Within insurance law, the term stacking determines the priority of payment of insurance benefits where two or more insurers provide insurance coverage for the same insured event. Id. The term stacking comes from the idea that the primary policy forms the base and the other policies, if you have multiple cars, are “stacked” on top of the primary policy. Remember, the liability insurance coverage follows the car, so the primary policy covers the automobile being operated at the time of the incident out of which the liability arises. Id. at 15:2.
One distinction in automobile insurance that needs to be explained is the difference between liability insurance and uninsured motorist coverage (UM). Uninsured motorist insurance is beneficial to purchase because there many Georgia drivers operating their vehicles without insurance coverage. UM coverage applies if you are (1) not the at-fault driver and (2) the at-fault driver is uninsured or underinsured.
In Georgia, stacking can also apply to UM insurance coverage. Again, stacking is a potential option if you obtain insurance for more than one vehicle and you wish to combine the policies to cover the total dollar amount caused by the incident. In a situation where you are involved in an auto accident with an uninsured driver, and you are not found to be the at-fault driver, UM stacking would apply. As an example, if you have two cars, and your UM limit is $30,000, you could theoretically combine your UM coverage for a total of $60,000.
The benefit of stacking with UM coverage is that if you are involved with an uninsured motorist, you can combine your coverage to increase the payment limits of your auto insurance. The downside to stacking is that inevitably your insurance rates will be raised because insurance companies need to offset the risk of paying higher disbursements. Additionally, stacking cannot be used to cover property damage expenses, and can only be used for bodily injury damages.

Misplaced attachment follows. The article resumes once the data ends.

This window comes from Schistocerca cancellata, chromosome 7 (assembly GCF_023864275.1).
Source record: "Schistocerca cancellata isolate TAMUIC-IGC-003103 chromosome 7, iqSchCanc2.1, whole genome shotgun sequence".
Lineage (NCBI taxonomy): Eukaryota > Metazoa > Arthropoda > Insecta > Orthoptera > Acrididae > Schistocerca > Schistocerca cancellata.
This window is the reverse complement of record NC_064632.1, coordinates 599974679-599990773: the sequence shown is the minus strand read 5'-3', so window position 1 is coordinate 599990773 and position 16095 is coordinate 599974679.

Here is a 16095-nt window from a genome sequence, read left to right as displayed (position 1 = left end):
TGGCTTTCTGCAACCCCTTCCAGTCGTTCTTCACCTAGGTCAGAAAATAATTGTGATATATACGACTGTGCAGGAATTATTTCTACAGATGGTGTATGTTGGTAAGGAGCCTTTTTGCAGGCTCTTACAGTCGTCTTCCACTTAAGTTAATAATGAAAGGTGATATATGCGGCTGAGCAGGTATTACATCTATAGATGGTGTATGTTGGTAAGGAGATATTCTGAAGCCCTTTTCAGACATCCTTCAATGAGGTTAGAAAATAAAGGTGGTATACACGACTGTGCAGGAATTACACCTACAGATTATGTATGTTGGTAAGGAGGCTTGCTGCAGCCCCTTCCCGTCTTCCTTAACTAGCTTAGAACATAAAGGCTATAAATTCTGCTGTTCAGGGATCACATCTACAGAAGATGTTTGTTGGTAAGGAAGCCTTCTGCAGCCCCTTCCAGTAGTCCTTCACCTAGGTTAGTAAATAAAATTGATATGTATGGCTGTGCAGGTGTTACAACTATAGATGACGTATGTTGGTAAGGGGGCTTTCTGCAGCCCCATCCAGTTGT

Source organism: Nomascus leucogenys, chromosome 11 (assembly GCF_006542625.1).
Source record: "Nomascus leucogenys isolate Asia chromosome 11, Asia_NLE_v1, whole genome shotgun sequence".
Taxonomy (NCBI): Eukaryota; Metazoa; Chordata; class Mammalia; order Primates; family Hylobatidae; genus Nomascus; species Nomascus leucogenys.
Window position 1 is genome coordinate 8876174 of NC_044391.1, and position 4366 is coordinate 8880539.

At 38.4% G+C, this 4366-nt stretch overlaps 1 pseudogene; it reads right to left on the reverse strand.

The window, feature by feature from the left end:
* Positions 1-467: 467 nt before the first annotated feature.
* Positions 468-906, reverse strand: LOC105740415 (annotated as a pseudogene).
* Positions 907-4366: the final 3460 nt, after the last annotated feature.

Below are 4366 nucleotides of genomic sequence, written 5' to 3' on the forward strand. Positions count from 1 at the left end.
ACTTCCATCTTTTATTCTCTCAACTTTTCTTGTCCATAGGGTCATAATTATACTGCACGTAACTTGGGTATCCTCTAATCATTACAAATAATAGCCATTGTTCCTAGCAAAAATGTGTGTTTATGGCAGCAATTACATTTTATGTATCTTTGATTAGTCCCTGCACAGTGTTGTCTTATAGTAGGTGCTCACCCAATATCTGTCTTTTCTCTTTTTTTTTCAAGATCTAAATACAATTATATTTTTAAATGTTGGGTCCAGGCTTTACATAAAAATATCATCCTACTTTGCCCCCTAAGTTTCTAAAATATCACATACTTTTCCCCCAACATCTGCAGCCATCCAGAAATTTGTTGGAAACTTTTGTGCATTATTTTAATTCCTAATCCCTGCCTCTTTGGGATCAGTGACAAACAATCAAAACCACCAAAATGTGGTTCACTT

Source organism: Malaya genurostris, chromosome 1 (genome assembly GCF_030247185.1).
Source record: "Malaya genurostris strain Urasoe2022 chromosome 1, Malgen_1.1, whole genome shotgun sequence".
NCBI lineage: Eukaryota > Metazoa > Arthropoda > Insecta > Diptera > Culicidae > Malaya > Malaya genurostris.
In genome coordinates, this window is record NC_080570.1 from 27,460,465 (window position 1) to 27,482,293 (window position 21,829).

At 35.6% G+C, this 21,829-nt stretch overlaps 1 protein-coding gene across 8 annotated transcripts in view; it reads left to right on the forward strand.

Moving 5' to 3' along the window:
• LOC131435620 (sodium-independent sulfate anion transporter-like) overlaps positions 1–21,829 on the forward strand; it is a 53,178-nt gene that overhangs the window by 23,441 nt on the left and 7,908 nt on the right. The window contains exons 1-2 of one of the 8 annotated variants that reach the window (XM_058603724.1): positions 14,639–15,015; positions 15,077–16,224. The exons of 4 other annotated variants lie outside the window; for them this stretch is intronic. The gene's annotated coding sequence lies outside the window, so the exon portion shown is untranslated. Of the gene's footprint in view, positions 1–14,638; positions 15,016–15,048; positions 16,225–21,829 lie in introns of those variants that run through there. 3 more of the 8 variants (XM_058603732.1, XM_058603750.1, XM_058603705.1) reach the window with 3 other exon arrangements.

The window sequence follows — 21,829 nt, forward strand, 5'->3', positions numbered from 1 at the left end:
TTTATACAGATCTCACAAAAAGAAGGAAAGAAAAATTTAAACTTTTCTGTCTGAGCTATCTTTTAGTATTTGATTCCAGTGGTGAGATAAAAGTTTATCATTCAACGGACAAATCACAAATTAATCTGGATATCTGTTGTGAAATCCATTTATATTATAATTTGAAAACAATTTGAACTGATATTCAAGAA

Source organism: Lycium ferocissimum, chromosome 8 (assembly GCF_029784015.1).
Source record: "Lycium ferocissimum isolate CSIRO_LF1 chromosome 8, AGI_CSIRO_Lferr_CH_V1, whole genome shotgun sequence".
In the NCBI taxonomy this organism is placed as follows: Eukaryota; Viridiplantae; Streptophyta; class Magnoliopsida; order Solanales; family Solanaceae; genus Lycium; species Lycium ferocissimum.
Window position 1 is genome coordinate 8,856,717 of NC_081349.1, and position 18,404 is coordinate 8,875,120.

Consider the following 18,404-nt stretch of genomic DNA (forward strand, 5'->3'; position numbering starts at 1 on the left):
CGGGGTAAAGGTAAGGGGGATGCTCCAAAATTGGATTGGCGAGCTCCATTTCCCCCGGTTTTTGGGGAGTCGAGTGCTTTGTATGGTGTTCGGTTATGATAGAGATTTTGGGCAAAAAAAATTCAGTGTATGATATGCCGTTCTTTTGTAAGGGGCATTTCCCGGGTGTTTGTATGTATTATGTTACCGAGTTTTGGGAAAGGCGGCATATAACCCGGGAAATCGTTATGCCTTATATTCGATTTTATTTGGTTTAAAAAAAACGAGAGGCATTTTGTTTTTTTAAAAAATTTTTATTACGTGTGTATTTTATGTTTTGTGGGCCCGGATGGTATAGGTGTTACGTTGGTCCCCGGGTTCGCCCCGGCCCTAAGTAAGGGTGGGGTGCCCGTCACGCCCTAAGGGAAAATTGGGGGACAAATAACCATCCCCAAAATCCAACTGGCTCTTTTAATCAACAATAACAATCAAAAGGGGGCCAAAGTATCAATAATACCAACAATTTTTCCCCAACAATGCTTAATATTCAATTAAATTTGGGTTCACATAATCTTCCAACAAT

As a Georgia motorist, the minimum limits of liability coverage required by law are bodily injury liability of $25,000 per person/$50,000 per occurrence, and property damage liability of $25,000 per occurrence. The majority of insured drivers in Georgia only obtain the minimum requirements of liability insurance.
No one wants to imagine the worst case scenario, but driving an automobile is one of the most dangerous activities a person can engage in. It may not be necessary to seek legal counsel if you are involved in an auto accident, but it can be helpful to gain a foundational knowledge of Georgia insurance laws. At Haug Law Group, our car accident lawyers in Atlanta, GA can help to provide an understanding of insurance liability coverage which enables drivers to make intelligent decisions if misfortune occurs on the roadways.
Statistics for Main Causes of Car Accidents in Georgia